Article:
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Dear Joseph,
My father-in-law has forgotten my husband's birthday every year since we've been married. One year I couldn't stand it, so I called my father-in-law on the eve of my husband's birthday and reminded him. I tried to do it in a gentle way, but I sensed that he was furious that I had "shamed" or "corrected" him. Our relationship has never been very warm or loving, and incidents like this just seem to add to the coolness between us.

My husband's 40th birthday is coming up. I know that he'll be terribly hurt if his father doesn't acknowledge it. On the one hand, I almost want the inevitable to happen and for my father-in-law to be revealed as the self-involved, careless parent that I think he is. (Believe me, there's much more than forgotten birthdays to make me feel this way.) On the other hand, I want to protect my darling husband from any further hurt. What should I do?
Unhappy Daughter-in-Law

Dear Unhappy Daughter-in-Law,
You don't mention if you have a mother-in-law who can run interference, so I'll assume you don't.

The first thing I'd suggest is not speaking to your father-in-law about this matter again. Clearly, the experience was unpleasant for you and caused a further deterioration in the already troubled relationship between you and him. Instead, I'd recommend that you drop your father-in-law a note, worded as sweetly as possible, with a message like: "As you of course know, February 25 is Jim's birthday, and this year is a particularly significant one, his 40th. I know how much his thoughts and feelings turn to his family at this time, as I trust yours turn to him. With warmest best wishes." And add, if you feel you can, "with love."

A note will be less likely than a conversation to provoke a defensive response. It will also underscore how important your father-in-law is to his son. Either your father-in-law will come through or he won't, in which case he'll be revealed as the self-involved person you believe him to be.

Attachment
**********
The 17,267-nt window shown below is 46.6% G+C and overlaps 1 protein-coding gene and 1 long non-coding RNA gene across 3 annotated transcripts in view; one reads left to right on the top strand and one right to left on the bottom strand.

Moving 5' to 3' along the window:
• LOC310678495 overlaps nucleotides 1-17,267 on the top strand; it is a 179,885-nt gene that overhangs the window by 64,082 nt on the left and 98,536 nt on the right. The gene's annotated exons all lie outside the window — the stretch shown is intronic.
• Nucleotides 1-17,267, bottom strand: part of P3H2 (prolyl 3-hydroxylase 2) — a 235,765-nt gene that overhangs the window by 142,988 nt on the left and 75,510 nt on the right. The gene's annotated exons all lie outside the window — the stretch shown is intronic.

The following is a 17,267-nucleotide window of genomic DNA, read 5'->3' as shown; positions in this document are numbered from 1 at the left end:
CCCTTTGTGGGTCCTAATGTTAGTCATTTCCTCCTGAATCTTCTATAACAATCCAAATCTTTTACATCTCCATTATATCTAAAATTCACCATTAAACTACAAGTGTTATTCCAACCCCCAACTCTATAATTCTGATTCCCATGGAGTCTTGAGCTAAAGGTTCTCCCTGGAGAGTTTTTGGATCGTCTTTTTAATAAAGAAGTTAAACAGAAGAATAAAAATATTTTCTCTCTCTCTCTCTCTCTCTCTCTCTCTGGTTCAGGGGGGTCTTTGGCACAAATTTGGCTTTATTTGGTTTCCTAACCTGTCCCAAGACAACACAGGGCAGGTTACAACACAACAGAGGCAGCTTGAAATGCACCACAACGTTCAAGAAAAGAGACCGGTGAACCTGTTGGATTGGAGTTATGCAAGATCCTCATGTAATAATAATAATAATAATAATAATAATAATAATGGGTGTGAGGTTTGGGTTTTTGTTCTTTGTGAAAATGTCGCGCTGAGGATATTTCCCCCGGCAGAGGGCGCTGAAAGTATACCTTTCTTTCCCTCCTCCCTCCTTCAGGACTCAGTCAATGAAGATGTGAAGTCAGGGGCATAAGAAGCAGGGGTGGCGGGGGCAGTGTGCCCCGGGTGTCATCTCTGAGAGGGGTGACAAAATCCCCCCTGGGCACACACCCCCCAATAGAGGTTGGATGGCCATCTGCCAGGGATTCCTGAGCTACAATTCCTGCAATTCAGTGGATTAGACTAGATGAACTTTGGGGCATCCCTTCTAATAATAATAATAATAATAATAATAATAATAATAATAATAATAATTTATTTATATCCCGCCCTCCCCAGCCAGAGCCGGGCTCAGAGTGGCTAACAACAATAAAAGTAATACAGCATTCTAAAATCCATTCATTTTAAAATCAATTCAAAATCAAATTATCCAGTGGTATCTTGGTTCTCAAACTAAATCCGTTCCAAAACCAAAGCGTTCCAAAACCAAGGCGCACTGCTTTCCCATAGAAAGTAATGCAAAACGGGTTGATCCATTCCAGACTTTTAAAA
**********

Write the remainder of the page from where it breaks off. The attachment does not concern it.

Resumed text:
I wish you a happy resolution to this painful issue. Please write and let me know what happens.

Dear Joseph,
I'm in my late 60s, and I have terminal cancer. I'm also carrying a terrible secret. My husband and I have two children, a girl and a boy, both in their 30s. Our son, though, is not my husband's. It all happened during a brief affair at a time of bad tension in our marriage. The affair turned out to be inconsequential, and the man I had it with is long dead. I love my husband, yet the thought of dying with this lie between us gives me no peace. I feel that I should speak to him and tell him, and my son, the truth.
In Deep Pain

Dear In Deep Pain,
My heart goes out to you, both for the pain of knowing that you have terminal cancer and for the painful secret that you're carrying with you. But I plead with you to say nothing. What is this great truth that you wish to bequeath to your son? That the man he thinks of, and loves as, his father is biologically not? What good can come from telling this truth at this time?

Imagine how you'll feel going to your grave knowing the pain you've left behind, and how both your husband and son will eventually go to their graves with this sense of pain and betrayal. In the distant past, you did something wrong, and now you want two innocent victims of your wrong act to be the ones to suffer. You must ask yourself why you didn't tell the truth to your husband so many years ago, when he could have acted on this truth (perhaps by divorcing you). To have chosen to live with him all these years, and to unload this truth on him now, would, in my view, be a worse betrayal of him than was your earlier act of adultery.

My thoughts and prayers are with you. And for your husband's and your son's sake, be fair. Please, please say nothing.

Send your questions for Joseph Telushkin to: columnists@staff.beliefnet.com. Please include "Telushkin" in the subject line.

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